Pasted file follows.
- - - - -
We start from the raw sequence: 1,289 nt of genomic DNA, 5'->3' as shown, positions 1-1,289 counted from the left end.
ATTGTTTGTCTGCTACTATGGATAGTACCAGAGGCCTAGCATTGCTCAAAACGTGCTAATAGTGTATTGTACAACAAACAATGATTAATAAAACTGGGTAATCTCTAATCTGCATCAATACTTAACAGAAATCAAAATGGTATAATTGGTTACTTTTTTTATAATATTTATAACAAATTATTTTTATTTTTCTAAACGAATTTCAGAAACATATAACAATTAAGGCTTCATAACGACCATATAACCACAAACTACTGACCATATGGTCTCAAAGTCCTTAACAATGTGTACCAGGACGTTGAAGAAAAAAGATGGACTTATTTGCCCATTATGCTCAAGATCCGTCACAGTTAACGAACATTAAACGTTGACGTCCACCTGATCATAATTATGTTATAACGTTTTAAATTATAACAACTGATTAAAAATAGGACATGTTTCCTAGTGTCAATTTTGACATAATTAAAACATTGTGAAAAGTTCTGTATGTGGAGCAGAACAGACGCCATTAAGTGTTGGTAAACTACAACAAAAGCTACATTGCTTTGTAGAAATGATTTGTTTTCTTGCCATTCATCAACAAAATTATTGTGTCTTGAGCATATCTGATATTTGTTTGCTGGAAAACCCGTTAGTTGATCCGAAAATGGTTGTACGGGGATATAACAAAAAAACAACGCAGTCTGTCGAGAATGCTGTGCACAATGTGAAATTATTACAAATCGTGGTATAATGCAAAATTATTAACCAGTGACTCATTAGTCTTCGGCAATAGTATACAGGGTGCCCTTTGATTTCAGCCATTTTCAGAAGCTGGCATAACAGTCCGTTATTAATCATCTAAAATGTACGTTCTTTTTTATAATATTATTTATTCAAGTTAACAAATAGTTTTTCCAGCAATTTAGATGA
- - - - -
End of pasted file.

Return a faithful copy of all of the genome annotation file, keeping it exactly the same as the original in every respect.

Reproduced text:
We start from the raw sequence: 1,289 nt of genomic DNA, 5'->3' as shown, positions 1-1,289 counted from the left end.
ATTGTTTGTCTGCTACTATGGATAGTACCAGAGGCCTAGCATTGCTCAAAACGTGCTAATAGTGTATTGTACAACAAACAATGATTAATAAAACTGGGTAATCTCTAATCTGCATCAATACTTAACAGAAATCAAAATGGTATAATTGGTTACTTTTTTTATAATATTTATAACAAATTATTTTTATTTTTCTAAACGAATTTCAGAAACATATAACAATTAAGGCTTCATAACGACCATATAACCACAAACTACTGACCATATGGTCTCAAAGTCCTTAACAATGTGTACCAGGACGTTGAAGAAAAAAGATGGACTTATTTGCCCATTATGCTCAAGATCCGTCACAGTTAACGAACATTAAACGTTGACGTCCACCTGATCATAATTATGTTATAACGTTTTAAATTATAACAACTGATTAAAAATAGGACATGTTTCCTAGTGTCAATTTTGACATAATTAAAACATTGTGAAAAGTTCTGTATGTGGAGCAGAACAGACGCCATTAAGTGTTGGTAAACTACAACAAAAGCTACATTGCTTTGTAGAAATGATTTGTTTTCTTGCCATTCATCAACAAAATTATTGTGTCTTGAGCATATCTGATATTTGTTTGCTGGAAAACCCGTTAGTTGATCCGAAAATGGTTGTACGGGGATATAACAAAAAAACAACGCAGTCTGTCGAGAATGCTGTGCACAATGTGAAATTATTACAAATCGTGGTATAATGCAAAATTATTAACCAGTGACTCATTAGTCTTCGGCAATAGTATACAGGGTGCCCTTTGATTTCAGCCATTTTCAGAAGCTGGCATAACAGTCCGTTATTAATCATCTAAAATGTACGTTCTTTTTTATAATATTATTTATTCAAGTTAACAAATAGTTTTTCCAGCAATTTAGATGA